November 7, 2018 — If you don't want to find bears on your front porch, Weston Animal Control Officer Mark Harper has a suggestion: don't put out bird feeders just yet. And if you feel you must put out a feeder, place it some distance from the house.
As we reported previously, the Aspetuck Land Trust is urging caution at Trout Brook, where bears are being encountered more than usual. Mr. Harper told us he is receiving a much higher volume of calls about bear activity in town.
Earlier this week, a Singing Oaks Drive resident put out bird feeders in the morning. That evening, three bears were found munching away on the porch. Mr. Harper said this happens a lot.
It will be weeks before the weather is cold enough for bears to begin hibernation. Until then, they will be on the prowl for food, and can smell some types of feed from a mile away. Suet, which is basically animal fat, is particularly attractive. So is the nectar recipe often used in hummingbird feeders.
Assuming we have a normal winter and plenty of snow, Mr. Harper says it should be safe to put out bird feeders in mid to late December — not on the porch — and says you should retrieve them in March. He cautioned, though, that two years ago during a warm winter, bears came in and out of hibernation.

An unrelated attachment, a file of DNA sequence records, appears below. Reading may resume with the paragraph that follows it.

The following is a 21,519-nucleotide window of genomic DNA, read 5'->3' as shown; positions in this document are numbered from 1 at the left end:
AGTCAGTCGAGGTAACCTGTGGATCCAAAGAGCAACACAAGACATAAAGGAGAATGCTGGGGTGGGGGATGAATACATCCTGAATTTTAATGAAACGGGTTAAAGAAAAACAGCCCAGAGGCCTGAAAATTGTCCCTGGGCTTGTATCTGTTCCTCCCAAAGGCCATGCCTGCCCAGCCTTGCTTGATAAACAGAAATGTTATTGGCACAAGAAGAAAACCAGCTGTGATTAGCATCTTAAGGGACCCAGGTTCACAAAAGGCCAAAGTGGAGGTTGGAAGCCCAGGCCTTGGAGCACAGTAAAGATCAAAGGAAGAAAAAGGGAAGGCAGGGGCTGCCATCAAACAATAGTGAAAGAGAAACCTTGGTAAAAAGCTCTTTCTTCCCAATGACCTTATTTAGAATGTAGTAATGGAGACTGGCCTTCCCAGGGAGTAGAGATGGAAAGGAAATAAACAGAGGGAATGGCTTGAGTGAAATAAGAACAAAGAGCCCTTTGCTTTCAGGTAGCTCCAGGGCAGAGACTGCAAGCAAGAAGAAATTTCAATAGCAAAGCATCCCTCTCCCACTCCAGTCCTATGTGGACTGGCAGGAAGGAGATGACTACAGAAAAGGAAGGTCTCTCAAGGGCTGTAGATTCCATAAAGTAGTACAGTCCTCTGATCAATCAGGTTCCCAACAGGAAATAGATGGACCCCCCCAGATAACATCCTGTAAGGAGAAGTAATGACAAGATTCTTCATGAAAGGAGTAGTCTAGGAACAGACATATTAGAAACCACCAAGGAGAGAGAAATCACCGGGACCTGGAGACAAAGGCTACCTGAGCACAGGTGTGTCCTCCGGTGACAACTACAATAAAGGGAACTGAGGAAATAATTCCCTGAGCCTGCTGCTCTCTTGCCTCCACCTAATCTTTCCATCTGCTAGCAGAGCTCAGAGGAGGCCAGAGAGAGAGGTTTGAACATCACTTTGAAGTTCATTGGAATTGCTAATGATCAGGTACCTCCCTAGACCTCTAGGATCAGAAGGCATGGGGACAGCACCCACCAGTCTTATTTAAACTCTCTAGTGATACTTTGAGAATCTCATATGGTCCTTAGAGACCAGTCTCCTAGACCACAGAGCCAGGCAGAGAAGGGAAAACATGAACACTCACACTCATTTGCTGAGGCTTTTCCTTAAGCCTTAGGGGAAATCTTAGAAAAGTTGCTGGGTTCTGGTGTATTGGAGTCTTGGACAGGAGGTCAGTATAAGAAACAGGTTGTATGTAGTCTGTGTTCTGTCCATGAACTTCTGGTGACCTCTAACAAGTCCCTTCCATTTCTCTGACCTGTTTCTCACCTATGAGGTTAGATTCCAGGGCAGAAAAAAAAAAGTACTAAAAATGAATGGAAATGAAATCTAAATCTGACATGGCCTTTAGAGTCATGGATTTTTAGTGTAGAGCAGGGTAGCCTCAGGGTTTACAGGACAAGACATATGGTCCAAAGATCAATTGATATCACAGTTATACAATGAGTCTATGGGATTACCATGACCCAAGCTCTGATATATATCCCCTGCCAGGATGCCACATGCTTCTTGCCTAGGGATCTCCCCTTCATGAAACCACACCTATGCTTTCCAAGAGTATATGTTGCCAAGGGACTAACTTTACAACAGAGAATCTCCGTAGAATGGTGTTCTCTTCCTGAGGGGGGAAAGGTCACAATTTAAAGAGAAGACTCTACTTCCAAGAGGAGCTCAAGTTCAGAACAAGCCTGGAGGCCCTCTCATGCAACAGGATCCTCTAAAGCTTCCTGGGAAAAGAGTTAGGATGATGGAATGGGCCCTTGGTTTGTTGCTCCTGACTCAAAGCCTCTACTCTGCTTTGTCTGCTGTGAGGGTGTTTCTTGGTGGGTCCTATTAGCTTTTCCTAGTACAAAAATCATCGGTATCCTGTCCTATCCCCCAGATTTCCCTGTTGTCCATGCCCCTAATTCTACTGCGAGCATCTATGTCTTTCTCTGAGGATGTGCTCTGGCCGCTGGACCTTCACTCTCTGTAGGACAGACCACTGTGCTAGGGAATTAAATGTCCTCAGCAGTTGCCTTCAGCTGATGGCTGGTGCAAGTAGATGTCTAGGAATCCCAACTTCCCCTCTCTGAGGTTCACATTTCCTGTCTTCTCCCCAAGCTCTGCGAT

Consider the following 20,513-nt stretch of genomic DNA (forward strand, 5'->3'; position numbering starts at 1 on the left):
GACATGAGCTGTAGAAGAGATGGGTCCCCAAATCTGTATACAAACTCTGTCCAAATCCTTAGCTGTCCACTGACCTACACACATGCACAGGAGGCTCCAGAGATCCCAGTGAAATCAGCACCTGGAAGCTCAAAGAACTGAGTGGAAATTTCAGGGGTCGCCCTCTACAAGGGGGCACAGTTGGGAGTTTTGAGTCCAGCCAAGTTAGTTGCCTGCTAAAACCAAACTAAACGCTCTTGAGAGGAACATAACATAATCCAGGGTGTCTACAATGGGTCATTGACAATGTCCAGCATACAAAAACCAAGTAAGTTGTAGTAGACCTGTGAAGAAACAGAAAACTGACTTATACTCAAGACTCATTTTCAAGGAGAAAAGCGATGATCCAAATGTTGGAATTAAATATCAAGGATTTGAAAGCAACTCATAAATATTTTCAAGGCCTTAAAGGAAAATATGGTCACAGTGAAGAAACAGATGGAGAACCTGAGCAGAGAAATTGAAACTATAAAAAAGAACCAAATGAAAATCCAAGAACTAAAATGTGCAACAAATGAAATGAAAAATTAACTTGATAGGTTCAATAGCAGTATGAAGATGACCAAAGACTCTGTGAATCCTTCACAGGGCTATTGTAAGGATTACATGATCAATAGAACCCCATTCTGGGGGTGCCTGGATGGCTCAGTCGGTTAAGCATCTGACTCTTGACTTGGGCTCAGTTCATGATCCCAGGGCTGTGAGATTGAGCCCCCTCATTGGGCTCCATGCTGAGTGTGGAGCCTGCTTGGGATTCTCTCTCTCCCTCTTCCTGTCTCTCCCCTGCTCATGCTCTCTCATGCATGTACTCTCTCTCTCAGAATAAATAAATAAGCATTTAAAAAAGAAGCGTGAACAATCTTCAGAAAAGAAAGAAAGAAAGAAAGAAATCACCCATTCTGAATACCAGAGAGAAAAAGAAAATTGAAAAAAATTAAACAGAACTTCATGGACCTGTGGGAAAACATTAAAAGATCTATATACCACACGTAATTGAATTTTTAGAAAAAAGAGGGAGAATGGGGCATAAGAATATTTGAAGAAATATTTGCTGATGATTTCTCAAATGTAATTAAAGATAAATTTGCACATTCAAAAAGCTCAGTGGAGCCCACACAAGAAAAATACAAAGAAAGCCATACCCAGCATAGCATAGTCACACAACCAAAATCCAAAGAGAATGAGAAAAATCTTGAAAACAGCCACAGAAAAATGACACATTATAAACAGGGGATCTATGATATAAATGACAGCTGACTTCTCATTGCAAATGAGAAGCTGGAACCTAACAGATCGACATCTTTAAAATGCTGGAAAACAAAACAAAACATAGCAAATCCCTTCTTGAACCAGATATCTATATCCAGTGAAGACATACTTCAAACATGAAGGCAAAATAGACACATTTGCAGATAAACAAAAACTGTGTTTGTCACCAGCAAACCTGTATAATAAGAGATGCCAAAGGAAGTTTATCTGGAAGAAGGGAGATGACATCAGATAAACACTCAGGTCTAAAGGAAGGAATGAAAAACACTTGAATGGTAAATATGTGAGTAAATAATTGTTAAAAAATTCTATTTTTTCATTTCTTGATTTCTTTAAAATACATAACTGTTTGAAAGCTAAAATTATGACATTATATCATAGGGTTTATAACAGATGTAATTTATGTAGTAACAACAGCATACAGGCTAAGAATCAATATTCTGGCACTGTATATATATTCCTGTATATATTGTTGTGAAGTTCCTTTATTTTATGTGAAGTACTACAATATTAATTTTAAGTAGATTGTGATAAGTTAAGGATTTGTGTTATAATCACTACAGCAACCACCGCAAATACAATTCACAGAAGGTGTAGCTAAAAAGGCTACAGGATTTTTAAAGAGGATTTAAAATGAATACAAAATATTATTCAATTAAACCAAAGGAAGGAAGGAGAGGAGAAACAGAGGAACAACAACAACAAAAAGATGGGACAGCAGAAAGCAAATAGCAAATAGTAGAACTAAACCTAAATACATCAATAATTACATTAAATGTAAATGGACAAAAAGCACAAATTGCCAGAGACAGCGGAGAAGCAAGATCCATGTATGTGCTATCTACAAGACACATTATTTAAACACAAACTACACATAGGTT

The bears on the porch on Singing Oaks were an adult female with two cubs. Mr. Harper had met them before in a chance encounter in the woods. When the sow detected his presence, she sent the cubs up a tree and approached Mr. Harper menacingly. He beat a hasty retreat. "It was a close call," he said.
Bird feeders and bears are not a good mix to begin with. Bears sometimes break feeders and injure themselves, leading to illness and infection. They also become accustomed to areas where they know food can be found. Once bears discover a bird feeder on your property, you can bet they will visit regularly.
As long as you're on the lookout for bears, Mr. Harper asks that you keep an eye out for poachers.
Weston appears to have attracted hunters who drive around after midnight, usually in pickup trucks, and hunt deer with crossbows. This is both illegal and dangerous. Even worse, when a deer is shot but survives, hunters often do not have the decency to track it down and finish it off. That sad task falls to Animal Control, which receives far too many calls about wounded deer with arrows stuck in their bodies.
Officer Harper asks that you call him or the Weston Police if you see suspicious activity of this nature. Also call if, during a walk in the woods, you see a suspicious tree stand or pop-up hunting stand. Don't confront anyone, but do try to note the time, location, and color of the vehicle. If possible, also note the license plate number. Animal Control's number is (203) 222-2642.